While other artists typically work in oils, watercolors or charcoal, Daigh has chosen to express his abilities through a very unusual medium push pins, those run-of-the-mill, plastic colored pins that are jabbed into bulletin boards in offices around the world.
Weve applied to the Guinness book for The Most Push Pins Applied by an Individual, says Daigh, an affable, energetic artisan whose lifelike character portraits are catching eyes at the
InsideOut Gallery in Traverse City.
Daigh will be featured in a one-man show, Portraits: 50 Thousand Pieces of Plastic, from 7 to 11 p.m. at the gallery on Sept. 19.
From a distance, Daighs works look like compelling, insightful portraits of a uncertain medium. But up close, a viewer is surprised to find thousands of common push pins transformed into a vibrant piece of creativity.
Push pins are only the medium. The image is what is important to me the gaze has to be really compelling, explains Daigh, whose works are all oversized portraits that reflect passion, much like the works of one of his favorite artists, Chuck Close.
Hes far and away my biggest influence, says Daigh, who also admires the work of portrait photographer Martin Schoeller and his father, Rick Daigh.
Close is noted for making huge oversized portraits, using a grid as an underlying basis for the representation of an image through digital or photo-mechanical means. Its a simple, but versatile process that offers more creativity than one might expect.
Like Close, Daigh considers himself a process painter whose works combine creativity with hours of diligent application.
Its the humanity that were trying to show, says Daigh. Its really tricky sometimes, trying to get the exact curve of a cheek or wrinkle under an eye.
Daigh begins his projects by taking a series of photos of the subject. After carefully analyzing the photos, he uses a computer and specialized software to break an image down to a very low resolution and force the computer to make the image out of only five colors, the primary colors of red, blue and yellow, plus black and white.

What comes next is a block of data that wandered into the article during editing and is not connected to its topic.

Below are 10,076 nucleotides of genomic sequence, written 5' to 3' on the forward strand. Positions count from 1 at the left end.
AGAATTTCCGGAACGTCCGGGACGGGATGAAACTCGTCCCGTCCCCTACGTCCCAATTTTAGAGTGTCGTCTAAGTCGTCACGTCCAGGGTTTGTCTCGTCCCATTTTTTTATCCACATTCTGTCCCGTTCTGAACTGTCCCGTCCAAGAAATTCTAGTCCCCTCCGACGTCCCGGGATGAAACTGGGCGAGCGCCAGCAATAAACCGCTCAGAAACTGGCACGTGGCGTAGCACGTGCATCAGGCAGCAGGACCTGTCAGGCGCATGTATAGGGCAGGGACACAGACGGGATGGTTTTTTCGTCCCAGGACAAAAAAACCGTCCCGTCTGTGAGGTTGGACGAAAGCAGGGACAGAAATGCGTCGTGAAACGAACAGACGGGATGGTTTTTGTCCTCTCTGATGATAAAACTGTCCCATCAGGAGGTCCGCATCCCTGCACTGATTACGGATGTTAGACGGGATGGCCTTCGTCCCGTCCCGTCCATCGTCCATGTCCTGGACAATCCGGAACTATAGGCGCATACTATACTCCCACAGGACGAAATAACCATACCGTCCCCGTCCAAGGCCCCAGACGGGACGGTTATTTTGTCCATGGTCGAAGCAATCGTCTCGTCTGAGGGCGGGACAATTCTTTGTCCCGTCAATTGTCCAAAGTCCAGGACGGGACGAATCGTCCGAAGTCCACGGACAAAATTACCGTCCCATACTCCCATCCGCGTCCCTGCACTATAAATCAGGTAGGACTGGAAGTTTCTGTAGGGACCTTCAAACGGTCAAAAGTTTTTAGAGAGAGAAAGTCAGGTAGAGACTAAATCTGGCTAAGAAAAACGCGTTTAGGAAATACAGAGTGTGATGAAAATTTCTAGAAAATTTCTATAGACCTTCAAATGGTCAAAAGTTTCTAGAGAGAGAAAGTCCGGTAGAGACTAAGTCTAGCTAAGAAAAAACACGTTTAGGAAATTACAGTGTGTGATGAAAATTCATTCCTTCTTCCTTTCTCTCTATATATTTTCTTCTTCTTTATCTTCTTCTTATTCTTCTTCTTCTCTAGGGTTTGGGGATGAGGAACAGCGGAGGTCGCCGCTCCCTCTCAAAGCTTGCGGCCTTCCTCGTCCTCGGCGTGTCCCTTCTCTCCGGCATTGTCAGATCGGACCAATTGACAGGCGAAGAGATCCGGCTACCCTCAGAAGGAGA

With the push pins, I dont have every color in the rainbow to use. Its a limited color palette, he explains. Push pins only come in a few colors.
Daigh gets his multi-colored packs of 500 pins through local retailers. He and his wife, Meghan, sometimes spend their evenings sorting pins into the five colors he uses. Push pins dont come in black, so Daigh has to spray paint green pins to black.
After breaking the image down to a low resolution, Daigh produces a row-by-row grid that dictates where each color pin should be placed to form the image. Daigh then places the pins, one-by-one, following the grid map. It takes some 11,000 push pins to complete one of his 3x4-foot works.
If I can do 1,000 pins a day, Im pretty happy, says Daigh. But one advantage to working with pins is that I can work on it for two minutes and place a few pins or I can work for two hours at a time.
CIRCLE OF BLUE
Born and raised in Southern California, Daigh was 15 when his family moved to Traverse City. He graduated from TC Central High School and later the University of Montana.
After college he moved back to Traverse City in 2004. When not working on his art projects, Daigh works for Circle of Blue, an international organization that focuses on the global freshwater crisis.
While most of his recent works utilize the colored pins, Daigh is already planning on expanding his medium into thread and colored duct tape. He tried working with colored star stickers, but they were too reflective.
No matter the medium, Daigh is very pleased that the public has expressed interest in his works.
Its impressive to me to think that someone has paid their hard-earned money to have one of my works in their home, he says. Its quite an honor.
For more information, go to www.daigh.com/pins or www.insideoutgallery.com.